The headliner started to sag in my Aston Martin DB9 when the glue failed that bonded it to the shell underneath. I’ve covered the details of this in another article you can read here. Determined to fix it, I went about figuring out what parts I would need to accomplish the task.
As with most automotive interiors, many of the DB9 panels are held on with hidden plastic clips. These clips are often fragile, and are usually ‘One Time Use’ meaning that even if they don’t break when you remove them, their function may be degraded when you try to reinstall them since they are stretched or mangled in some way. As you remove your headliner you will actually encounter about 18 of these types of clips, which Aston Martin calls “Fir Trees” since they resemble a Fir tree in the woods.
I should also note here that my approach is not to replace the entire headliner with a new factory one, but rather remove the existing headliner and give it to an upholstery shop to repair the failed glue. I wasn’t brave enough to try and scrape the Alcantara fabric off the formed shell where it was still attached, sand off the old glue material, and then reglue it all getting the hole alignments perfect again. I opted to outsource to a local specialist recommended by the dealer. I am doing all the work to remove it from the car and reinstall it. This article is not going to cover what glue to buy, or purchasing a new shell or fabric.
Aston Martin’s official parts diagrams shows a nice exploded view of the parts and is worth a peek.
The parts you will need then are:
Tall Fir Trees – Qty 10 – Aston Martin part number 4G43-STC3710-AA (Fir Tree 8mm Fastener). These are used to attached the A pillar trim to the roof structure of the car. You need five (5) per side. The old ones get mangled during removal, the ‘branches’ on the fir tree are mashed flat from sitting in your car for years, and if you try to reinstall them they won’t bite (click in) to the holes like new ones.
The good news is that these aren’t expensive. You can find them online here for about $0.24 USD here. I’d recommend that you actually get some extras, I actually ordered a 20 pack Aston Martin part number 4G43-STC3710-AA-PK available online here for about $5.16 USD, or for $3.78 USD by contacting Rob Sims at HWM England.
Small Fir Trees – Qty 8 – Aston Martin part number 4G43-MXC1800-AA (Fir Tree BTN 6.4×2.3). These are used to align and connect the headliner shell to the roof structure. You need six (4) per side. The old ones also get mangled during removal.
You can find them online here for about $0.17 USD here. As with the others I’d recommend that you actually get some extras. I actually ordered a 20 pack Aston Martin part number 4G43-MXC1800-AA-PK available online here for about $4.98 USD or for $3.68 by contacting Rob Sims.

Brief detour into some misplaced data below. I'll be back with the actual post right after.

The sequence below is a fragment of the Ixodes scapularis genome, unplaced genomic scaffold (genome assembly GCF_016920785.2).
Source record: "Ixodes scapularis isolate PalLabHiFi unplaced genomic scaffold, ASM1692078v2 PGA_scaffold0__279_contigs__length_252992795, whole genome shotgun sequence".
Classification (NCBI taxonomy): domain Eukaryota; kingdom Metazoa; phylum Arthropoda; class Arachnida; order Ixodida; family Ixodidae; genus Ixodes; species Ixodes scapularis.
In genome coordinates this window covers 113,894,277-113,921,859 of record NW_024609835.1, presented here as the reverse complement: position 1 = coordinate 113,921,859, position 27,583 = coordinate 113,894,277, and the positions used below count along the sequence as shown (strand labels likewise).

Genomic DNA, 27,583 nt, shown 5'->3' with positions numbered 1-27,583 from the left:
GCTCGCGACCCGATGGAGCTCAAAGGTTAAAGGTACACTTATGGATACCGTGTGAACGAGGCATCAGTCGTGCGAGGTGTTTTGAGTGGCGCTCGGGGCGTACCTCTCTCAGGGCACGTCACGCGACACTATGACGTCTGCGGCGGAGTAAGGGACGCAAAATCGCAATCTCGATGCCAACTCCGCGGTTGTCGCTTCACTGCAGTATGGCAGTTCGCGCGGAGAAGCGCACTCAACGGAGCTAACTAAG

In addition, there are patches of Velcro that are NOT shown in the parts diagram. They are used along the rear edge of the headliner where it meets the top of the rear window. It was probably added as an afterthought in manufacturing, and its sole purpose is just to keep the shell snuggled up tight to the roof structure so you see a ‘clean line’ if you peer in through the rear window at this exposed edge of the headliner.
In my upcoming article on removing the headliner it describes that you need to pull the headliner away, separating the shell from the roof structure, and the Velcro is supposed to split like you’d expect. But, Aston used far too wide Velcro designed to hold up a house, so when I pulled the headliner away it was easier for it to separate from the roof, essentially the adhesive peeling away from the roof structure rather than the Velcro unzipping. There are two patches of this, one to the left of center and one to the right. You might be able to salvage your old Velcro patch, on mine the adhesive was still super sticky and could be reused. If you have to purchase some, there is nothing really special about it, just typical 1” wide adhesive backed Velcro. It can be found at most hardware stores and even online here for about $10 USD with free delivery at Amazon.com.
- There is a small ‘Alignment Clip’ dead center along the back edge of the headliner shell. I wasn’t aware the clip was there, and when I removed the headliner from the roof structure it too decided it was easier to fail where it was stuck with glue or double sided tape to the shell rather than the clip un-snapping from its hole in the roof structure. [Even afterwards, I could NOT get this damn clip to unsnap]
This is not shown on the parts diagram, but is listed on the parts list underneath it. If you needed one it would be Aston Martin part number 2R83-519D36-AA and is available online for about $1.25 USD. I used a small portion of new Velcro (about 1.5” x 1.25” or 38mm x 32mm) to re-stick it to the shell.
Thankfully that’s about it for parts and the total cost is under $10 USD.
Replacement Headliner Shell
If you are looking at replacing your whole shell I did touch base with Rob Sims at HWM about it. He says the shell is available online (Aston Martin part number 4G43-51916-ACW ) for about $1,242 USD, and this does NOT include the Alcantara fabric. You would still need to engage an upholsterer to find the correct color Alcantara fabric and wrap the shell. I don’t really have any idea what this would cost, but my biggest concern would probably getting an exact color match to the original. More motivation to just repair the original if at all possible.
You might find this quick video interesting where I show the parts.
Are these parts bespoke to Aston Martin? I seriously doubt it and expect that they are likely some standard Ford or Volvo part. If you happen to know the exact equivalent part, please share the information by leaving me a comment down below. Here are some additional high resolution photos of the Fir Trees if you want to have a closer detailed look.